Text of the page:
But that’s not the issue. The big picture here is that a ruling-class organ in an advanced industrial country deeply involved in the U.S. attack on the Muslim world chose to hurt and incite that world, and that the inevitable response to the provocation is now a big news story skewed deliberately to further demonize that world. Progressive forces with no special sympathy for Islam (such as the Committee of the Revolutionary Internationalist Movement, representing the Maoists of Nepal among others, which has agitated against Islam and religion in general) have denounced the provocative cartoons on that basis. “Maoists”, according to a RIM statement, “are against these cartoons not for religious reasons but because they are an expression both of the domination of much of the earth’s people by the rulers of a handful of imperialist powers and of the oppression their system is based on. By exposing and opposing these Nazi-like incitements to religious hatred from a revolutionary viewpoint, we can strengthen the unity of the world’s people against these rulers and build understanding freed from the shackles of any religion.”
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In the works of Hans Christian Andersen (1805-75) there is a little story called “The Jewish Girl” (Jødepigen) composed in 1856. Not surprisingly it upholds the Christian faith, but treats Judaism with respect and contains one of the few references to Islam found in Andersen’s corpus. Sarah, a Jewish girl is placed into a public school where by prior agreement she receives an exemption from the Christian religion class. But rather than stand out, she sits through the class, exposed to the Christian scriptures although forbidden by her late mother’s will to convert. Yet so great is her interest in the gospel taught, her instructor demands of her father that she either be allowed to read the New Testament and convert, or withdraw her from the school. Reluctantly her father in deference to her late mother’s intentions takes her out of the school and places her in service. There, asked to read the New Testament to her elderly employer, she dies of exhaustion before opening the book, although intuitively realizing in her final moments the truth of the Christian faith. She is buried outside the wall of Copenhagen’s Christian cemetery. “But”, Andersen concludes, “God’s sun, which shines upon the graves of the Christians, shines as well upon that of the Jewish girl; and the hymns which are sung beside the Christian graves sound also beside her grave outside the wall.” It’s a mixed message, to be sure: Andersen’s Christianity is the truly revealed religion, but God cares about Jews too.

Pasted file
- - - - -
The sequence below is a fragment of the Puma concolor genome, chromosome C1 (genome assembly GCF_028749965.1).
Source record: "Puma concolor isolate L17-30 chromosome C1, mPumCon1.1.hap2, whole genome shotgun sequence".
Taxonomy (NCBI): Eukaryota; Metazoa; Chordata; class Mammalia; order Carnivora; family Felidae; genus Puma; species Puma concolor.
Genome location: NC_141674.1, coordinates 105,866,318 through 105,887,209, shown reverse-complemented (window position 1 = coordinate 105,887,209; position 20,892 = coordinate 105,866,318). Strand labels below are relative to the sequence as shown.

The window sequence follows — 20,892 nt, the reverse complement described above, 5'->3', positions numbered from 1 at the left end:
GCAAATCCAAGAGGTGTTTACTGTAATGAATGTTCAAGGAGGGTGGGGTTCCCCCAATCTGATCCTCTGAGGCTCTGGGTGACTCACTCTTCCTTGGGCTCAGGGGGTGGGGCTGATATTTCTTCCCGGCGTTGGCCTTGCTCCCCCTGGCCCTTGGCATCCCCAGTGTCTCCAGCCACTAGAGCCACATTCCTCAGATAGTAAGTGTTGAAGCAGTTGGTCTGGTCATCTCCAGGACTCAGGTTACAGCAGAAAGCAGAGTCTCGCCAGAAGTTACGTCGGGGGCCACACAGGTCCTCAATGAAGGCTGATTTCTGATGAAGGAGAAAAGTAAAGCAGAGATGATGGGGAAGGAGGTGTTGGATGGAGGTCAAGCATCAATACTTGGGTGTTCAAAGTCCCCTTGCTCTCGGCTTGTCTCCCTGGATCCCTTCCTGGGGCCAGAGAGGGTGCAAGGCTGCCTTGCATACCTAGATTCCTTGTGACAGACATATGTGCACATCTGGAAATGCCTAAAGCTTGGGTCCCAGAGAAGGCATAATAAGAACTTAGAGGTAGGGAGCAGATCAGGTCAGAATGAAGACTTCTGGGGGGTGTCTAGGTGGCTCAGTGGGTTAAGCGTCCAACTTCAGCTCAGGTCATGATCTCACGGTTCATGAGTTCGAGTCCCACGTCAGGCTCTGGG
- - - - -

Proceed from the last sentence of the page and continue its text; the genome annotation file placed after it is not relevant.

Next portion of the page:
Within this narrative there’s embedded a story the Jewish girl hears during her lessons about a Hungarian Crusader once captured by a Muslim Turk. He’s forced into slavery, mistreated by the pasha, but redeemed by his wealthy family allowed to return home. Later the Crusader rejoins the campaign, setting out again to do battle with Islam, and this time he captures his former tormentor. Rather than requiting mistreatment with the same he offers his captive freedom. “The teachings of Christ tell us to forgive our enemies and love our fellow men. God is love! Go in peace to your home and loved ones, and be gentle and good to all who suffer.”
The Muslim, in this fanciful story penned long after the real crusades, then requests to be taught “the faith which is so full of such love and mercy; it is great and divine! In that faith let me die; let me die a Christian!” Just as Kierkegaard was penning his “attack on Christendom” and Fausbøll his scholarly researches on comparative religion, Andersen was expressing what was then the limit of Danish tolerance for Muslims. The Muslim could become good by changing what he was. Perhaps Denmark is fixed, a century and a half later, at that level of consciousness. In any case, there’s “something rotten” in any country where rational religious indifference coexists with irrational religious provocation. Having missed the medieval wars of the Cross, Denmark’s found itself waging one, thanks to some stupid images published by crusading fools.
Gary Leupp is a Professor of History, and Adjunct Professor of Comparative Religion, at Tufts University and author of numerous works on Japanese history. He can be reached at: firstname.lastname@example.org.